I think it very sensible of the Bank to admit in that important report that the transmission mechanisms are imperfectly understood, and that there are nagging uncertainties. Its approach is far preferable to that adopted in the days when the Governor--or the Governor's eyebrows--supposedly told us everything that we needed to know about economic policy. The admission that all is not known is worth while in itself.
I thank the Governor for arranging for me to visit the Bank of England's Manchester branch on Friday. I have passed the building many times during the past 25 years, but have never set foot in it; I look forward to doing so. The Bank's agent in Manchester, like agents in other large provincial cities, is responsible for finding out what is going on in the local economy, and reporting his findings to the Governor and his colleagues in London. The connection between retail and producer price inflation mentioned in the report--on the basis of surveys, statistics and anecdotal evidence from, in this instance, the north-west--is clearly important, and I look forward to exploring the issues with the Manchester agent.
My experience of the economic recovery leads me to a view that I believe to be shared, in some respects, by the Chancellor, but I want to probe the Government further. I believe that deflationary pressures are still at work in the economy, and that there are few inflationary pressures. Our labour market has undergone huge changes in recent years, partly as a result of the supply-side changes of the 1980s and early 1990s; I do not think that, when we debate economic policy, we always pay enough attention to what is going on in what I would describe as the engine room of the economy--the labour market. There has been a huge structural increase, for instance, in the amount of part-time earnings, especially those of female workers. We should take account of such changes when registering our view of what is happening.
At any given moment, a snapshot of the economy will be imprecise. Members of Parliament must therefore rely on knowledge and experience of local circumstances, as well as what we can glean from the official statistics. My conclusion from observation of life in the north-west is that there is still excess capacity in the economy. I was surprised to hear the hon. Member for Dunfermline, East (Mr. Brown) say near the beginning of his speech--at least, I thought I heard him say it--that he thought we were running up against capacity constraints. I find that very odd; how can the hon. Gentleman berate the Government for not lowering unemployment fast enough, pointing out that regrettably 2.5 million are still unemployed, and in the next breath say that we are running up against capacity constraints? It does not add up.
As I have said, I believe that there is still excess capacity in the economy, and the Chancellor admitted as much during his last Question Time. I should like to hear this evening whether that is still the Government's view. If there is still excess capacity, we should not be panicked
Column 628into altering interest rates by a neurotic obsession with one day's events. I congratulate my right hon. and learned Friend on his cautious handling of monetary policy, which I consider admirable; I sincerely hope that he will maintain his stance, taking account of the mixed signals that he is receiving but recognising that we are living in a generally deflationary world. He should resist any knee- jerk temptation to raise interest rates simply because he receives a signal from the markets on a particular day suggesting that such a move is called for.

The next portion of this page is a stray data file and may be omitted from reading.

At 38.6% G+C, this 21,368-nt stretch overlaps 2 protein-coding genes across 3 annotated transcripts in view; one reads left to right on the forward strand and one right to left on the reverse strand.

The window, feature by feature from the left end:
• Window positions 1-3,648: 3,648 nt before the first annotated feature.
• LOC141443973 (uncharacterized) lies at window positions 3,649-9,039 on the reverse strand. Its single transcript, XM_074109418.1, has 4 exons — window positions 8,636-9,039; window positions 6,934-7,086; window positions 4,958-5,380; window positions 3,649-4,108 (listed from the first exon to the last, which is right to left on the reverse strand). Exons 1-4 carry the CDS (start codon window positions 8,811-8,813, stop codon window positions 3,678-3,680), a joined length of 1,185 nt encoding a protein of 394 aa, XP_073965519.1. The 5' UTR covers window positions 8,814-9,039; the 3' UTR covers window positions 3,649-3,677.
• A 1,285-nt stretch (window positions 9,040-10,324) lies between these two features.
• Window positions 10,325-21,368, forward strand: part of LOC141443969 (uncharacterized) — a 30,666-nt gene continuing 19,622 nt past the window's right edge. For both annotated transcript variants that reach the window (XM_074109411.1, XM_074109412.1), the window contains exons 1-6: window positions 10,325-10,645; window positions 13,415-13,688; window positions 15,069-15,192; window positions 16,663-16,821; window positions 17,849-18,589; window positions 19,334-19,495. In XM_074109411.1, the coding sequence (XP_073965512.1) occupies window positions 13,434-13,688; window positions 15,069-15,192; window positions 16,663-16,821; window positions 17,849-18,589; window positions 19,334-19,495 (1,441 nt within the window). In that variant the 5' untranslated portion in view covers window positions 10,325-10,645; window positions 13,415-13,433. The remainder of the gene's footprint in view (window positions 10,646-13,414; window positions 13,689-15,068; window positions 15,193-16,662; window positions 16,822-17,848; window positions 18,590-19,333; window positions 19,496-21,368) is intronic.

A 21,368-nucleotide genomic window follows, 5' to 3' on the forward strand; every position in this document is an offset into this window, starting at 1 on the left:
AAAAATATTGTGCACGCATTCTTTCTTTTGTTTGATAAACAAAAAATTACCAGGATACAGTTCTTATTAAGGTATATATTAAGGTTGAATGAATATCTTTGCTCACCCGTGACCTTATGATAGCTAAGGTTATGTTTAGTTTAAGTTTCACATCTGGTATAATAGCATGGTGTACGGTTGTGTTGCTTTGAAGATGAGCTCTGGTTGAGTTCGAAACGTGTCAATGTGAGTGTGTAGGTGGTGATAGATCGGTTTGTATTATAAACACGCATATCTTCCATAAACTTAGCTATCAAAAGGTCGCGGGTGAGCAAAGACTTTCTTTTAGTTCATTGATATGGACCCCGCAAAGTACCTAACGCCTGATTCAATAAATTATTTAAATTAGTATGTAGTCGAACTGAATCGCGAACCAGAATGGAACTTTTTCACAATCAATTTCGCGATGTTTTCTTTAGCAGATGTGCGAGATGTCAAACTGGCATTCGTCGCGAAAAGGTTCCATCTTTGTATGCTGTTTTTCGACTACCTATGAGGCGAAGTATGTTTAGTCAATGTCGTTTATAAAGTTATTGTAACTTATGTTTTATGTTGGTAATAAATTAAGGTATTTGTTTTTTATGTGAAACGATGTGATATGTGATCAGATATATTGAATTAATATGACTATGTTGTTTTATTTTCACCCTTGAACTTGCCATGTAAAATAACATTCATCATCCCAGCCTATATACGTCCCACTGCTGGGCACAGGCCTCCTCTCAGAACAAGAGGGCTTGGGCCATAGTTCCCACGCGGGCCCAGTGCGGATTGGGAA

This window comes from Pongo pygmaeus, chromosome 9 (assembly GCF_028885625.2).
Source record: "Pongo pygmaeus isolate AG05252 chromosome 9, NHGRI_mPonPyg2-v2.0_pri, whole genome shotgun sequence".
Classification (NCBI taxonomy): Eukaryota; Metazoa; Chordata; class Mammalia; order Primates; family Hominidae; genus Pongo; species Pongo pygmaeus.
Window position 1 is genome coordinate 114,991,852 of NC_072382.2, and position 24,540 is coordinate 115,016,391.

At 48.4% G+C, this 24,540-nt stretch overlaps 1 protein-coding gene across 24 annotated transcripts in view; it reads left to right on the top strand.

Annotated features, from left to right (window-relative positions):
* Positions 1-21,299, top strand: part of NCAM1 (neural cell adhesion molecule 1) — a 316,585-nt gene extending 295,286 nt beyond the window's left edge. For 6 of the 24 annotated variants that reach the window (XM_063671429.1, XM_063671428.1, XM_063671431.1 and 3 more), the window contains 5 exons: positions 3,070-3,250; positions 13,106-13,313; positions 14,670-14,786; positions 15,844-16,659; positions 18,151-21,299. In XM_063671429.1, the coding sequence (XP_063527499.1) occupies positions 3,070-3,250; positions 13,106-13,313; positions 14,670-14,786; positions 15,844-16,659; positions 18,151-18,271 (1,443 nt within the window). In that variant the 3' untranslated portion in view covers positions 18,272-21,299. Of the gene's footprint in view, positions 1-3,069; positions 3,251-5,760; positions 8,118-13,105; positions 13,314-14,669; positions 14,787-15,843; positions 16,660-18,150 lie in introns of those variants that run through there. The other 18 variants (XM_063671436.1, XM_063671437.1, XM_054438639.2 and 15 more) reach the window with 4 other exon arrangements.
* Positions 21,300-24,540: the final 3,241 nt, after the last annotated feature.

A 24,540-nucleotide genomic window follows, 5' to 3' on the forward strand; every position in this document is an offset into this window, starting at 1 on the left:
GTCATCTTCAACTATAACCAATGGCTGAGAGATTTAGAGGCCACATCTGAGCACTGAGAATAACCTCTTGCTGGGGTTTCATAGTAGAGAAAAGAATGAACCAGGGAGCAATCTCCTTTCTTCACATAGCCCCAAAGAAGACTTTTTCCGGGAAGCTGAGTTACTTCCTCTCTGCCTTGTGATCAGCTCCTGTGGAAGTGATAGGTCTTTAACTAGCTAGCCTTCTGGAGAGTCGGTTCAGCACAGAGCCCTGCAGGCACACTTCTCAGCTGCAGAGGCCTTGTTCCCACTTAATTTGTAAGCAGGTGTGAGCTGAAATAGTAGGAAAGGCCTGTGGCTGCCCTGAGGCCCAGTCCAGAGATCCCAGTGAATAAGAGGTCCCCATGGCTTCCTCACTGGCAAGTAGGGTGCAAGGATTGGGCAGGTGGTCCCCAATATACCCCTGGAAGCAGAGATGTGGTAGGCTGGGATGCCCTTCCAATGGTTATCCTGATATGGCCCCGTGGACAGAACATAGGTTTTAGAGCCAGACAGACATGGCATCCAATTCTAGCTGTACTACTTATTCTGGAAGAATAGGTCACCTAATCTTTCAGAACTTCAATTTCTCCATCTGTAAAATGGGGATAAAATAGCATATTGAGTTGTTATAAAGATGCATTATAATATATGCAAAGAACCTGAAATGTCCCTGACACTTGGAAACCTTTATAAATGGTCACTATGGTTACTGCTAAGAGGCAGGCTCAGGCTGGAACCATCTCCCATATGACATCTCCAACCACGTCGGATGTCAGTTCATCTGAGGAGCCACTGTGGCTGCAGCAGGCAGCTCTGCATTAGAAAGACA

We should also take account of the huge increase in productivity, and the huge change in the inner workings of the labour market. The deflationary pressures at work in the economy are reinforced by further deflationary pressures from overseas. Our country, together with the other OECD countries, is now under severe new pressures from the emerging markets, particularly--although not exclusively--in Asia. Low-cost producers in those countries can exert on our manufacturers competitive pressures that we have not experienced hitherto. We are moving into a new world, and it is most unlikely that those pressures will go away: that is why the supply side changes of recent years are so important, and why it is also important not only to recognise the existence of greater flexibility in the British economy, but to welcome it.
Our economy has shown a remarkable ability to adapt to changing circumstances in the past few years. We should not be ashamed of that, or defensive about it; we should realise that the pressures from the far east and elsewhere with which we are now having to cope are likely to be with us for a long time.
I would welcome an expression from the Minister today of whether, broadly speaking, the Treasury supports my analysis of what I have referred to as the deflationary pressures which are still at work on our economy, and whether it believes that the inflationary pressures referred to in the financial press and elsewhere may have been exaggerated.
The Bank of England inflation report is optimistic on inflation. The current prospects for inflation are better than we have seen for many years --low inflation, a situation in which we can continue to look forward to a steady recovery of a non-inflationary kind and the firm financial policies to which the Gracious Speech refers are, I believe, the best possible bases for sustaining our recovery up to the next general election.